Confidence Carries Brent Honeywell

Brent Honeywell struck out five of the six batters he faced (Photo by Bill Mitchell) Brent Honeywell struck out five of the six batters he faced (Photo by Bill Mitchell)

ST. PETERSBURG—Righthander Brent Honeywell’s dominating performance in the Arizona Fall League’s prospect showcase—he struck out five of the six batters he faced—gave another chance for those in the industry to take notice of the Rays’ promising prospect.

To Honeywell it was just another step.

“That’s all I want to do, and there’s nothing else,” said Honeywell, 21. “I want my dad to see and my mom to see and all my family to see me pitching against those guys who are the best in the world.”

Honeywell is on that path after a solid 2016 season in which, after a six-week disabled-list stint due to arm tenderness, he moved from high Class A Charlotte to Double-A Montgomery and helped the Biscuits into the Southern League playoffs.

For the season, Honeywell went 7-3, 2.34 with 117 strikeouts in 115.1 innings and was the Rays’ minor league pitcher of the year.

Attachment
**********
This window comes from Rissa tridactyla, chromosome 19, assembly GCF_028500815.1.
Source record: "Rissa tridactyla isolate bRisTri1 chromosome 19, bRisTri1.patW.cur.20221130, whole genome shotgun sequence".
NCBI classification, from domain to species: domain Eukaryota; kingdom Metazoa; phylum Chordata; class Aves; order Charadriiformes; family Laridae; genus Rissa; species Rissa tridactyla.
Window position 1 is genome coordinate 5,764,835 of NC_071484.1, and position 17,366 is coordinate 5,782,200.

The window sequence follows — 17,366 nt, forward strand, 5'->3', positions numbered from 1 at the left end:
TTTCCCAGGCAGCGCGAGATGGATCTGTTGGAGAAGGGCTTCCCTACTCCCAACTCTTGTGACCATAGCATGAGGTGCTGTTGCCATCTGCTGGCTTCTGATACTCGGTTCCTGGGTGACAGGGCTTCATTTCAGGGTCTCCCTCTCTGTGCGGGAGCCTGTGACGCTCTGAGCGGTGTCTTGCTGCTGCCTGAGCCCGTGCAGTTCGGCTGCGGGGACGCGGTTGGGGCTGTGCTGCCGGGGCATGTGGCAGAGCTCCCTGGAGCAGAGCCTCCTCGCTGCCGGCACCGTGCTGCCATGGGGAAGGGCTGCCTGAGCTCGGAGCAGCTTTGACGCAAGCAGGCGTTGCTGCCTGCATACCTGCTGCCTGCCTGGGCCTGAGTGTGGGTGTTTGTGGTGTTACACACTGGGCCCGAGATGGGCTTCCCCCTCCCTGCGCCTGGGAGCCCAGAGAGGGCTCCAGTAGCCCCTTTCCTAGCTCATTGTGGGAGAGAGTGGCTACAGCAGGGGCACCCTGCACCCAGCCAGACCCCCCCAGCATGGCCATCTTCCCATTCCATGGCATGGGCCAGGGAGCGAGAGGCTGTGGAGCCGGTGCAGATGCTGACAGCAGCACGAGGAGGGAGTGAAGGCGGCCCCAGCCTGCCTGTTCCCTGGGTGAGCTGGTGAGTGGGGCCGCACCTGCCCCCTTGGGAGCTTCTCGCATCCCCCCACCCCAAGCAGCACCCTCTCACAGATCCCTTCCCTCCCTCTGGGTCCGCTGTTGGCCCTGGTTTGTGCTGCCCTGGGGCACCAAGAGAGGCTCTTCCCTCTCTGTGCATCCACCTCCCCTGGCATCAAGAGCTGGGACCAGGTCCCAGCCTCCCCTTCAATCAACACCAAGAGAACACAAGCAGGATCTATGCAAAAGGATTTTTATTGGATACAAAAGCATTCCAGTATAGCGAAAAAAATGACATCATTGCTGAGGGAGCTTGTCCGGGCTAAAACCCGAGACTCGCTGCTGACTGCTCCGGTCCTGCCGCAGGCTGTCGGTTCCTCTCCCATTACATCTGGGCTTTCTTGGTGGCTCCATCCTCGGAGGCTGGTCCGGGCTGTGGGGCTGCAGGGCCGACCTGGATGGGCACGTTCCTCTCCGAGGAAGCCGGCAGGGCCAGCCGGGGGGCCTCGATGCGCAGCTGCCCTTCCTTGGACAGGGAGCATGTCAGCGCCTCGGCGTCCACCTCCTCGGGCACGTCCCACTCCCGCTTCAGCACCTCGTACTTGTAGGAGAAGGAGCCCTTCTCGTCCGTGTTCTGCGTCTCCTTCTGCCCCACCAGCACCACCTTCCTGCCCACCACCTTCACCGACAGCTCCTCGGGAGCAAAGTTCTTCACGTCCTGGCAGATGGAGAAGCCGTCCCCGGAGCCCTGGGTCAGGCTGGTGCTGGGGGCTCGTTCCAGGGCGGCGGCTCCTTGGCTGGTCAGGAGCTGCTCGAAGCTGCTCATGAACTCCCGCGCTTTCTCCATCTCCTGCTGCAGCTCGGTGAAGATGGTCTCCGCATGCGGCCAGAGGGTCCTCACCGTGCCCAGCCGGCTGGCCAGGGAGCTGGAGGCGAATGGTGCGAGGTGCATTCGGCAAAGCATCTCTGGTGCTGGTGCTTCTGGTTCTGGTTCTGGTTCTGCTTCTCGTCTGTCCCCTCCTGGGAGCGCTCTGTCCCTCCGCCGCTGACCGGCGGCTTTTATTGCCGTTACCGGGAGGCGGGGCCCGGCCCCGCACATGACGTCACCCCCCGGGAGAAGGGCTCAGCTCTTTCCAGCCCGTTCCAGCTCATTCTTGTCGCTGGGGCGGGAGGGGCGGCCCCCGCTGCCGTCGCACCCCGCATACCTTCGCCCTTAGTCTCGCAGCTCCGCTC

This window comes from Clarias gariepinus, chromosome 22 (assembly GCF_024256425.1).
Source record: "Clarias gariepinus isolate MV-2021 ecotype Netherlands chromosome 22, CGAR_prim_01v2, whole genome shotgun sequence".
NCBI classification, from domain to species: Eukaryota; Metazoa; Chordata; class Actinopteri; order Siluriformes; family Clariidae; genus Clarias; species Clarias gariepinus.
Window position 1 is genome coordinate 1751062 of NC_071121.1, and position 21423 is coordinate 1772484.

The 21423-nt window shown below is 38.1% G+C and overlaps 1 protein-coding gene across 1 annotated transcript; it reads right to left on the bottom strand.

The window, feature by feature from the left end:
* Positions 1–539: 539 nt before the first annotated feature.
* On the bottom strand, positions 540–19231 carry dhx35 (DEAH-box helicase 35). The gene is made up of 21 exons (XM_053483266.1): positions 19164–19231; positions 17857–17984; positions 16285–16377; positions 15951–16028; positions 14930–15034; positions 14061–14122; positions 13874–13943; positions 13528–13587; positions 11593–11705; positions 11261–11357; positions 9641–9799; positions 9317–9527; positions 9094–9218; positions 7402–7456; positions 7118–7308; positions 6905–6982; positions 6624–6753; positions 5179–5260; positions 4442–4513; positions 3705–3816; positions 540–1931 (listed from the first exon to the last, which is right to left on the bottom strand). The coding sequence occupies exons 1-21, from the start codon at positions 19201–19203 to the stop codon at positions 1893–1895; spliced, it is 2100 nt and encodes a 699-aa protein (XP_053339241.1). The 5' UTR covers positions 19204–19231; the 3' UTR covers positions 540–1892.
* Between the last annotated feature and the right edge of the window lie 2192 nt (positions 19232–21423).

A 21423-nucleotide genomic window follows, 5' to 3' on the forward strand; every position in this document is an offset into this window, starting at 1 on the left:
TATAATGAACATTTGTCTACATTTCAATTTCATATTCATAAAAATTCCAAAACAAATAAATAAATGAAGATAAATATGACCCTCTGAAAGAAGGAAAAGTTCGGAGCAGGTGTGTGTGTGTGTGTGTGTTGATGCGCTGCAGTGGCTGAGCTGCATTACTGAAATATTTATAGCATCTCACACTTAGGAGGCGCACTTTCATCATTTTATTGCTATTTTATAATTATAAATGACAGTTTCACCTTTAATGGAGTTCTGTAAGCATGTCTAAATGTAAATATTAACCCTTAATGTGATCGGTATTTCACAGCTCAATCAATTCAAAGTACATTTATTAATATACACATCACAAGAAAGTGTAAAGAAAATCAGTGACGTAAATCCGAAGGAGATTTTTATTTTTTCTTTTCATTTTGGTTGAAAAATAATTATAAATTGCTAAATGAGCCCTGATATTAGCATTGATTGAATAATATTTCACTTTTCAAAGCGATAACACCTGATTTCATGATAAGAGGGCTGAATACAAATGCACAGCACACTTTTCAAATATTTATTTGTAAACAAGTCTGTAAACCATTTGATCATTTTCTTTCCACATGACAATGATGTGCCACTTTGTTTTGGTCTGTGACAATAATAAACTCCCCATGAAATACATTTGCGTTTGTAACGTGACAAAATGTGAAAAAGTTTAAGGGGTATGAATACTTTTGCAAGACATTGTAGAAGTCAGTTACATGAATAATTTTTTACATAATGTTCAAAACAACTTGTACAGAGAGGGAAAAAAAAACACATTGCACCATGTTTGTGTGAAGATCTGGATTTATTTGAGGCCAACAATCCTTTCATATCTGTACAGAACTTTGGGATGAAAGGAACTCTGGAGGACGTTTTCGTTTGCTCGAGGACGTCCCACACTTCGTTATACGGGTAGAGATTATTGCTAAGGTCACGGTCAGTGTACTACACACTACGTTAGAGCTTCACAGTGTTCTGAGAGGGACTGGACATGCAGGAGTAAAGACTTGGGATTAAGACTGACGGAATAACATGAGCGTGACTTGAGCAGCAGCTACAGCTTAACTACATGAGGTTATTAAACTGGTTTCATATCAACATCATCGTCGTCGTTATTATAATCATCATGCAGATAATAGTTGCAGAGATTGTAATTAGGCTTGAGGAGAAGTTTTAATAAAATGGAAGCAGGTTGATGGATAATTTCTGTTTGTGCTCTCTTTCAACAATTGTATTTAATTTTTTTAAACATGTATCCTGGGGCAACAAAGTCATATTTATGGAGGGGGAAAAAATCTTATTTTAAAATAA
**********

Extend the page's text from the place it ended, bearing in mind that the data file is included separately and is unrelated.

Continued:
In addition to an upper-90s fastball, dominant changeup and a screwball that is much more legit weapon than novelty, Honeywell also has considerable confidence.

“I’ve had that from the start,” said Honeywell, a supplemental second-round pick in 2014 from Walters State (Tenn.) CC. “I take myself into anything knowing that, ‘Hey, I belong here. I should pitch here—I can pitch here.’ If you don’t . . . what are you going to sell yourself short for?’’

In facing Double-A hitters, Honeywell added to his arsenal by making more use of his curveball but otherwise took the same approach.

“I just tried to do what I did in Port Charlotte,” he said. “I don’t think I need to change anything or get out of my element and say, ‘You’re facing Double-A guys now.’ That doesn’t bother me.

“I’ll probably take it the same way if I get called up to Triple-A . . . I would take it all the same way.”


The Rays named Erik Neander general manager as he and Chaim Bloom were promoted to senior vice presidents in a front-office restructuring. President of baseball operations Matthew Silverman will step back from some day to day duties but retains oversight.

Minor league strength and conditioning coordinator Trung Cao, 50, was promoted to the big league staff after the contract of Kevin Barr was not renewed after 14 seasons.

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